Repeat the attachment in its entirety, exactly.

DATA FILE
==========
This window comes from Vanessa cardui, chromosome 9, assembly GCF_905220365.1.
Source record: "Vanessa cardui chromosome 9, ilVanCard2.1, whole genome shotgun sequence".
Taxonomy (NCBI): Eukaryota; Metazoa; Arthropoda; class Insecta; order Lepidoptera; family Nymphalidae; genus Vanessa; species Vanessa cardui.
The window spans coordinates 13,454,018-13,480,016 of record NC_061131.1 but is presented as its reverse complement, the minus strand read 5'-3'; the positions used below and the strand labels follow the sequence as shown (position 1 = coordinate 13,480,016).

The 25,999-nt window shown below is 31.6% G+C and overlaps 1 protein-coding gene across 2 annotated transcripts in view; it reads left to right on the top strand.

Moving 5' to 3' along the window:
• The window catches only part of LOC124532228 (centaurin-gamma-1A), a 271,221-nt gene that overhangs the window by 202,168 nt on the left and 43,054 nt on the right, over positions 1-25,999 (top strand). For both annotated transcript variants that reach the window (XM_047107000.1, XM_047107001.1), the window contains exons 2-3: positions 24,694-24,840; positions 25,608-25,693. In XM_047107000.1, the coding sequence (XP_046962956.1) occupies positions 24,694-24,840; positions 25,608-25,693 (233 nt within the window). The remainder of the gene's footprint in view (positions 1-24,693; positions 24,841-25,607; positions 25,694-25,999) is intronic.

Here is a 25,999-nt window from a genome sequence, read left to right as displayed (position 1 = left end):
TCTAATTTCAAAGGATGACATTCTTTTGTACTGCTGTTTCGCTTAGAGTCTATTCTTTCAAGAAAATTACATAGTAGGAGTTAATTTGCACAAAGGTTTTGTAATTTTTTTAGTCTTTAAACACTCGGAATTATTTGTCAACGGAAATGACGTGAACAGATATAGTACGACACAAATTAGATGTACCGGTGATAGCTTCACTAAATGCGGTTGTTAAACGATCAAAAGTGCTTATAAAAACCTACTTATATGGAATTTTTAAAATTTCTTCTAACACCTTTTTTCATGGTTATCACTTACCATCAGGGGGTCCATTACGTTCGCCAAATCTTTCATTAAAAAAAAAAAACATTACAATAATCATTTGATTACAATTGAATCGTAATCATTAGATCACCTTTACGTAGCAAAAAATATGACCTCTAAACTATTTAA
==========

This window comes from Vanessa cardui, chromosome 9, assembly GCF_905220365.1.
Source record: "Vanessa cardui chromosome 9, ilVanCard2.1, whole genome shotgun sequence".
Taxonomy (NCBI): Eukaryota; Metazoa; Arthropoda; class Insecta; order Lepidoptera; family Nymphalidae; genus Vanessa; species Vanessa cardui.
The window spans coordinates 13,454,018-13,480,016 of record NC_061131.1 but is presented as its reverse complement, the minus strand read 5'-3'; the positions used below and the strand labels follow the sequence as shown (position 1 = coordinate 13,480,016).

The 25,999-nt window shown below is 31.6% G+C and overlaps 1 protein-coding gene across 2 annotated transcripts in view; it reads left to right on the top strand.

Moving 5' to 3' along the window:
• The window catches only part of LOC124532228 (centaurin-gamma-1A), a 271,221-nt gene that overhangs the window by 202,168 nt on the left and 43,054 nt on the right, over positions 1-25,999 (top strand). For both annotated transcript variants that reach the window (XM_047107000.1, XM_047107001.1), the window contains exons 2-3: positions 24,694-24,840; positions 25,608-25,693. In XM_047107000.1, the coding sequence (XP_046962956.1) occupies positions 24,694-24,840; positions 25,608-25,693 (233 nt within the window). The remainder of the gene's footprint in view (positions 1-24,693; positions 24,841-25,607; positions 25,694-25,999) is intronic.

Here is a 25,999-nt window from a genome sequence, read left to right as displayed (position 1 = left end):
TCTAATTTCAAAGGATGACATTCTTTTGTACTGCTGTTTCGCTTAGAGTCTATTCTTTCAAGAAAATTACATAGTAGGAGTTAATTTGCACAAAGGTTTTGTAATTTTTTTAGTCTTTAAACACTCGGAATTATTTGTCAACGGAAATGACGTGAACAGATATAGTACGACACAAATTAGATGTACCGGTGATAGCTTCACTAAATGCGGTTGTTAAACGATCAAAAGTGCTTATAAAAACCTACTTATATGGAATTTTTAAAATTTCTTCTAACACCTTTTTTCATGGTTATCACTTACCATCAGGGGGTCCATTACGTTCGCCAAATCTTTCATTAAAAAAAAAAAACATTACAATAATCATTTGATTACAATTGAATCGTAATCATTAGATCACCTTTACGTAGCAAAAAATATGACCTCTAAACTATTTAA